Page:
Most people don't have much trouble understanding the high level view, but it's when they start trying to understand the compiler - the thing that ultimately they interact with - that things start getting more complex. The problem is that looking at implementations like Python (quite complex), Java (very complex), or GCC (something beyond merely very complex), reveals too much detail to easily uncover the big picture. The Converge compiler, at the moment at least, is rather simpler (although, like any other program, it is growing slowly but surely as it accretes features) and is a nice snapshot of a compiler. It has three basic stages:

  1. Read in a source file, and create a parse tree.
  2. Turn the parse tree into an abstract syntax tree.
  3. Turn the abstract syntax tree into object code.
Although the terminology might be a little different from language to language, these three stages are fairly common (although they might be augmented by extra stages e.g. for optimisation). Unfortunately my experience is that even at this stage, people look at those three codes and think magic. Let's break them down a little more.


Parsing is the process of reading in a big wodge of text, discovering its underlying structure, and then creating a parse tree which is easy to operate on. For English, this is a bit like taking in a sentence and discovering what its subject, its verb, and so on is. Parsing doesn't really uncover meaning as such: that's for later stages.

If we have an input file such as the following:

import Sys

func main():
  Sys::println(2 + 3)

What is its parse tree? Well, in order to uncover that, we use a parsing system, which given a description of a language structure - a grammar - can automatically create a parse tree. Parsing has a bad reputation, often deservedly so: commonly used parsing technologies are often horrible to use, although it is perfectly possible to make much more pleasant parsing technologies. Regardless of that, this is the only thing in a compiler where you will need to check an external source to understand a bit more about grammars (Wikipedia's page on formal grammars is a decent start). An indicative chunk of the Converge grammar is as follows:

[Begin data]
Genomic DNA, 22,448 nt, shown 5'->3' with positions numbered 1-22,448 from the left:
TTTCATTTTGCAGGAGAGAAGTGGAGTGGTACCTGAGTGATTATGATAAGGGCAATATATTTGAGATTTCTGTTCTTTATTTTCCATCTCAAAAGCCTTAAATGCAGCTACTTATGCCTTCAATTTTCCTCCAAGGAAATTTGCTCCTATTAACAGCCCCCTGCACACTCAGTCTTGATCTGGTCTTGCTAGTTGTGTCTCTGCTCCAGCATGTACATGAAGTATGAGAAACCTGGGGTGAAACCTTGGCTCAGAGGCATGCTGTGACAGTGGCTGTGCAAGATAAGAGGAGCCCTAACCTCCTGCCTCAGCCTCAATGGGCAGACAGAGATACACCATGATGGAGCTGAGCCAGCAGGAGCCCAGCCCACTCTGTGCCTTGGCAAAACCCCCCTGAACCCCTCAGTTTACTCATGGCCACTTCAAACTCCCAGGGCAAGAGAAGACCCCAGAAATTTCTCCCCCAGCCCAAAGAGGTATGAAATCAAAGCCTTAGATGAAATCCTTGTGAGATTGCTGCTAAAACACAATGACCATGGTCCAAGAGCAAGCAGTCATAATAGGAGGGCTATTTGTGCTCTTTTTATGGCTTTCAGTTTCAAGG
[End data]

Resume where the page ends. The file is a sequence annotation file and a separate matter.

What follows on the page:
top_level ::= definition ( "NEWLINE" definition )*

definition  ::= class_def
            ::= func_def
            ::= import
            ::= var_def ( "," var_def )* ":=" expr
            ::= splice
            ::= insert

import      ::= "IMPORT" import_name import_as ( "," import_name import_as )*
import_name ::= "ID" ( "::" "ID" )*
import_as   ::= "AS" "ID"
In essence this says: a program consists of zero or more definitions; a definition is a class, a function etc.; an import is one or more module name imports, each of which can assign to a different variable name than the module name (using as). Given that and our input program, the following parse tree is produced (using only a couple of lines of code to call a library function or two):
  -> definition
    -> import
      -> <IMPORT import>
      -> import_name
        -> <ID Sys>
      -> import_as
  -> <NEWLINE>
  -> definition
    -> func_def
      -> func_type
        -> <FUNC func>
      -> func_name
        -> <ID main>
      -> <(>
      -> func_params
      -> <)>
      -> <:>
      -> <INDENT>
      -> func_decls
      -> expr_body
        -> expr
          -> application
            -> expr
              -> module_lookup
                -> expr
                  -> var_lookup
                    -> <ID Sys>
                -> <::>
                -> <ID println>
            -> <(>
            -> expr
              -> binary
                -> expr
                  -> number
                    -> <INT 2>
                -> binary_op
                  -> <+>
                -> expr
                  -> number
                    -> <INT 3>
            -> <)>
      -> <DEDENT>